Many academics conclude this passage implies incest. The next morning, Quetzalcoatl, feeling shame and regret, had his servants build him a stone chest, adorn him in turquoise, and then, laying in the chest, set himself on fire. His ashes rose into the sky and then his heart followed, becoming the morning star see Tlahuizcalpantecuhtli.
Return Of The Dragon Lord Quetzalcoatl
You have graciously come on earth, you have graciously approached your water, your high place of Mexico, you have come down to your mat, your throne, which I have briefly kept for you, I who used to keep it for you. You have graciously arrived, you have known pain, you have known weariness, now come on earth, take your rest, enter into your palace, rest your limbs; may our lords come on earth.
Franciscans such as Toribio de Benavente "Motolinia" saw elements of Christianity in the precolumbian religions and therefore believed that Mesoamerica had been evangelized before, possibly by St. Thomas whom legend had it had "gone to preach beyond the Ganges". Franciscans then equated the original Quetzalcoatl with St. Thomas and imagined that the Indians had long-awaited his return to take part once again in God's kingdom. Historian Matthew Restall concludes that:.
Return of the Dragon Lord Quetzalcoatl by Omar M Sayyah | | Booktopia
Restall Nicholson and John Pohl There is no question that the legend of Quetzalcoatl played a significant role in the colonial period. However, this legend likely has a foundation in events that took place immediately prior to the arrival of the Spaniards. They maintained a major pilgrimage and commercial center at Cholula, Puebla which the Spaniards compared to both Rome and Mecca because the cult of the god united its constituents through a field of common social, political, and religious values without dominating them militarily.
Members of this confederacy from Tlaxcala, Puebla, and Oaxaca provided the Spaniards with the army that first reclaimed the city of Cholula from its pro-Aztec ruling faction, and ultimately defeated the Aztec capital of Tenochtitlan Mexico City.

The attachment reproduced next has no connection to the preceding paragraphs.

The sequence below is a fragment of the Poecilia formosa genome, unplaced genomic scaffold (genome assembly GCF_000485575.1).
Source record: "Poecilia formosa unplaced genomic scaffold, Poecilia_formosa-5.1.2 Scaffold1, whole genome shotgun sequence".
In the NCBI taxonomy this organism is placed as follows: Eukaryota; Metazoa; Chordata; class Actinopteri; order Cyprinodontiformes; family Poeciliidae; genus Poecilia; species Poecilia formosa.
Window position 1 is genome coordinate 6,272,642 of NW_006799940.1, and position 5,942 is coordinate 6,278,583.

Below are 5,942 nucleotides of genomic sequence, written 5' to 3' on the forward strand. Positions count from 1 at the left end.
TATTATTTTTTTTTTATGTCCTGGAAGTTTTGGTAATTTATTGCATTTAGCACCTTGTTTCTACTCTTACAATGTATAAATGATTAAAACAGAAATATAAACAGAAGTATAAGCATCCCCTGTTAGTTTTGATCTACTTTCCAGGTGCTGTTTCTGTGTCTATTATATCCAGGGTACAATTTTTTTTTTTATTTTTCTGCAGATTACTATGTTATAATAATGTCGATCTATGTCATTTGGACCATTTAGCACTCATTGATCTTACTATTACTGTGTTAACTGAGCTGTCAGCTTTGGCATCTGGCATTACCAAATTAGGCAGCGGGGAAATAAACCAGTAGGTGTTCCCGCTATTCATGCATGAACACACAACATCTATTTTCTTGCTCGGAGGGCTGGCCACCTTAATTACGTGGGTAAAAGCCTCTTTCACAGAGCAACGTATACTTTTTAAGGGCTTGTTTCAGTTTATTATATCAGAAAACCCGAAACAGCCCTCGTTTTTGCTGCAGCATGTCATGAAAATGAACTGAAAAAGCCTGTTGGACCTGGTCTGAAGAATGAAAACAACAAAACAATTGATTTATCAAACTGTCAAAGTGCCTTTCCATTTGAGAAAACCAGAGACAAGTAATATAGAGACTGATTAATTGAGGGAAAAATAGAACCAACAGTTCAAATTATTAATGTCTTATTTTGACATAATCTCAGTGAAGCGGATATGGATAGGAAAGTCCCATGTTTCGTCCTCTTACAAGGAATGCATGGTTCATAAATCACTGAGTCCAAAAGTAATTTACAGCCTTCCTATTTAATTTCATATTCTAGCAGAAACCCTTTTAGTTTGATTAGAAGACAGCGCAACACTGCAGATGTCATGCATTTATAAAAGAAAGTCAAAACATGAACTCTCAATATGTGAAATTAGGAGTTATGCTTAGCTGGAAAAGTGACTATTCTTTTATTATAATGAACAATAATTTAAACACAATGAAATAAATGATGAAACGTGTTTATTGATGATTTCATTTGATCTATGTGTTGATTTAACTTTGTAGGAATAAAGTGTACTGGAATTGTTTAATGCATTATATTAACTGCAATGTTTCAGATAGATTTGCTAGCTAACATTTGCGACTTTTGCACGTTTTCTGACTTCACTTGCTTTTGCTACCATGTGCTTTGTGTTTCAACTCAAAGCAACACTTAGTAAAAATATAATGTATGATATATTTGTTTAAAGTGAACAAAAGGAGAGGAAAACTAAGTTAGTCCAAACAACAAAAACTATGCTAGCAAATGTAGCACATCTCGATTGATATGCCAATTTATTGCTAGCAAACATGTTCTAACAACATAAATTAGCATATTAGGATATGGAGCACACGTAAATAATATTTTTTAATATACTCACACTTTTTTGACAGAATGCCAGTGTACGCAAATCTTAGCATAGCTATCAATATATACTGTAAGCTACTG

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The Tlaxcalteca, along with other city-states across the Plain of Puebla, then supplied the auxiliary and logistical support for the conquests of Guatemala and West Mexico while Mixtec and Zapotec caciques Colonial indigenous rulers gained monopolies in the overland transport of Manila galleon trade through Mexico, and formed highly lucrative relationships with the Dominican order in the new Spanish imperial world economic system that explains so much of the enduring legacy of indigenous life-ways that characterize southern Mexico and explain the popularity of the Quetzalcoatl legends that continued through the colonial period to the present day.
Some followers of the Latter Day Saints movement believe that Quetzalcoatl was historically Jesus Christ , but believe His name and the details of the event were gradually lost over time. According to the Book of Mormon , the resurrected Christ descended from heaven and visited the people of the American continent, shortly after his resurrection. Quetzalcoatl is not a religious symbol in the Latter-day Saint faith, and is not taught as such, nor is it in their doctrine. The story of the life of the Mexican divinity, Quetzalcoatl, closely resembles that of the Savior; so closely, indeed, that we can come to no other conclusion than that Quetzalcoatl and Christ are the same being.
But the history of the former has been handed down to us through an impure Lamanitish source, which has sadly disfigured and perverted the original incidents and teachings of the Savior's life and ministry. Latter-day Saint author Brant Gardner , after investigating the link between Quetzalcoatl and Jesus, concluded that the association amounts to nothing more than folklore.